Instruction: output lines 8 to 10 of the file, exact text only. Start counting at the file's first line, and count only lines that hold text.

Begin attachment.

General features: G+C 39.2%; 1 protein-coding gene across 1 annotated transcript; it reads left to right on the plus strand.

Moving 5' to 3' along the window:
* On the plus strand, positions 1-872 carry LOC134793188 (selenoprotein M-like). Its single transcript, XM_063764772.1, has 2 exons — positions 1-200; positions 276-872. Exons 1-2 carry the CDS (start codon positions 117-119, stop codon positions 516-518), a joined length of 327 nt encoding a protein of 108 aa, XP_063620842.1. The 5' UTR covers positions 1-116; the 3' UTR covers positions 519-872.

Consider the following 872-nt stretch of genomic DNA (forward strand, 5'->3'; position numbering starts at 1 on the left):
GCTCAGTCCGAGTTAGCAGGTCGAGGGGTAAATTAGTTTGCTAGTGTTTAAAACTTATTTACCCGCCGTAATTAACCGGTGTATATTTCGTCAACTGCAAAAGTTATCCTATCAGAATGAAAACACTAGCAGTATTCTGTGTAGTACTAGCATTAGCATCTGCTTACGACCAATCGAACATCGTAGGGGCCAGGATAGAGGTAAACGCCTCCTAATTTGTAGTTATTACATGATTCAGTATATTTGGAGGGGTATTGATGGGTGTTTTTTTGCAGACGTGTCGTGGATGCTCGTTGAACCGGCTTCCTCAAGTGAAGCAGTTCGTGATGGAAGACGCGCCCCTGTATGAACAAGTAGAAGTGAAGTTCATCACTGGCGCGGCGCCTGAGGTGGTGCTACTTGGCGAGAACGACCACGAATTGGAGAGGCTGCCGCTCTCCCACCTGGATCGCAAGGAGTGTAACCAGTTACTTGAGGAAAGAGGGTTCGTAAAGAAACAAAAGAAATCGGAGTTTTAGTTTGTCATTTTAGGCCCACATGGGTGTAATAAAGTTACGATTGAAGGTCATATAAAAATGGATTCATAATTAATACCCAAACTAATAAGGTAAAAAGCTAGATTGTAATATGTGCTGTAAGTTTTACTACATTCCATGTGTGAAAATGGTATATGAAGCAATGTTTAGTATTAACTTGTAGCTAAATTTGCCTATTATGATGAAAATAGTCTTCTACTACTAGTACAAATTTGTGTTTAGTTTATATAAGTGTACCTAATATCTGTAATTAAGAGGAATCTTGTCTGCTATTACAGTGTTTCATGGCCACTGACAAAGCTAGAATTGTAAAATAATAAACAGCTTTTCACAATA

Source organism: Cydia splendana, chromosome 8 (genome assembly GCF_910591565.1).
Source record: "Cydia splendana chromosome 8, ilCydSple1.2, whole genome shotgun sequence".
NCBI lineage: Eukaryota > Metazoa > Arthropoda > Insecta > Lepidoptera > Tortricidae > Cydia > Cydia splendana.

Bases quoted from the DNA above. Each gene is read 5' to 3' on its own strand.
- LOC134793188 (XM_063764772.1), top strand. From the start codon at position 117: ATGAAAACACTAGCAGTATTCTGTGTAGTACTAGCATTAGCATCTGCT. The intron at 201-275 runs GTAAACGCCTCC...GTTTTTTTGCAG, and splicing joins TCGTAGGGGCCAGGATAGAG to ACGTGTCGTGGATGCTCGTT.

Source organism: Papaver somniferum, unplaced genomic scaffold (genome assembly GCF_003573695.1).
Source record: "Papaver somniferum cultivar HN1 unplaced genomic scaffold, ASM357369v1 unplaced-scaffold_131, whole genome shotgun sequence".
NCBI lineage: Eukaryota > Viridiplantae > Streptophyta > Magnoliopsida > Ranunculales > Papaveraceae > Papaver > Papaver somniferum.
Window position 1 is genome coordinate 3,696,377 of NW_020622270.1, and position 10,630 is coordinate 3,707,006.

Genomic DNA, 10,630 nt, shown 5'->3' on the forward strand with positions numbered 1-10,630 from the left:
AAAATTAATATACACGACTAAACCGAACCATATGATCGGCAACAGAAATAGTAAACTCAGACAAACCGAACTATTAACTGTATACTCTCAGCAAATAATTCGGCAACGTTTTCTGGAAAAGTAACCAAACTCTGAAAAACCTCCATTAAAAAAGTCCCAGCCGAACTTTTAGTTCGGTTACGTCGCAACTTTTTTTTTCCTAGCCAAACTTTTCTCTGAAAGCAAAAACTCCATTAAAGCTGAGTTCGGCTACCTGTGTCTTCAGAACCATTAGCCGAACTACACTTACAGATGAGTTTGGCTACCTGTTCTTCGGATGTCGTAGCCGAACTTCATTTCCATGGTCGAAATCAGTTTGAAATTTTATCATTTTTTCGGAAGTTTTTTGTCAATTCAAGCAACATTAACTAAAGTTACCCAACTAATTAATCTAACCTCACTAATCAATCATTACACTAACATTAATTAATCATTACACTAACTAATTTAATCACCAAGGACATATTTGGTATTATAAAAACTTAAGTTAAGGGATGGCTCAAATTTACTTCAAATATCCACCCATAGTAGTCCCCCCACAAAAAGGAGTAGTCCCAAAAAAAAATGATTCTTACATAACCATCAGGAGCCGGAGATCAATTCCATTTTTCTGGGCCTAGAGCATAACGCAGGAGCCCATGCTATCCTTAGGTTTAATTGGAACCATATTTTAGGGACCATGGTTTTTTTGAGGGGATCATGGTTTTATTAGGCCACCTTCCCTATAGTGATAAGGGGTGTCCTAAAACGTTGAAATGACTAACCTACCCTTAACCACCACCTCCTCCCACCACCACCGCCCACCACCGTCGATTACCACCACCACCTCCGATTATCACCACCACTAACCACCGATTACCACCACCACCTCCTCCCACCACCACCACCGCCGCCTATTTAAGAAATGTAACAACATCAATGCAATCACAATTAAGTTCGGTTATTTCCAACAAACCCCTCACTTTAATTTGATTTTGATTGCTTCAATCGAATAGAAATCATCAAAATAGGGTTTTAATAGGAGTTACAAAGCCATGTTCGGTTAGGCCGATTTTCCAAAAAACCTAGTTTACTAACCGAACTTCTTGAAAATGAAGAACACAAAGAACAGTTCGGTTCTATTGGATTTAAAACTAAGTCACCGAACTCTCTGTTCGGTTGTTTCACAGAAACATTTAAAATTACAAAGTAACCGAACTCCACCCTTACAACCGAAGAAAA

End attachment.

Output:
NCBI lineage: Eukaryota > Metazoa > Arthropoda > Insecta > Lepidoptera > Tortricidae > Cydia > Cydia splendana.

Bases quoted from the DNA above. Each gene is read 5' to 3' on its own strand.
- LOC134793188 (XM_063764772.1), top strand. From the start codon at position 117: ATGAAAACACTAGCAGTATTCTGTGTAGTACTAGCATTAGCATCTGCT. The intron at 201-275 runs GTAAACGCCTCC...GTTTTTTTGCAG, and splicing joins TCGTAGGGGCCAGGATAGAG to ACGTGTCGTGGATGCTCGTT.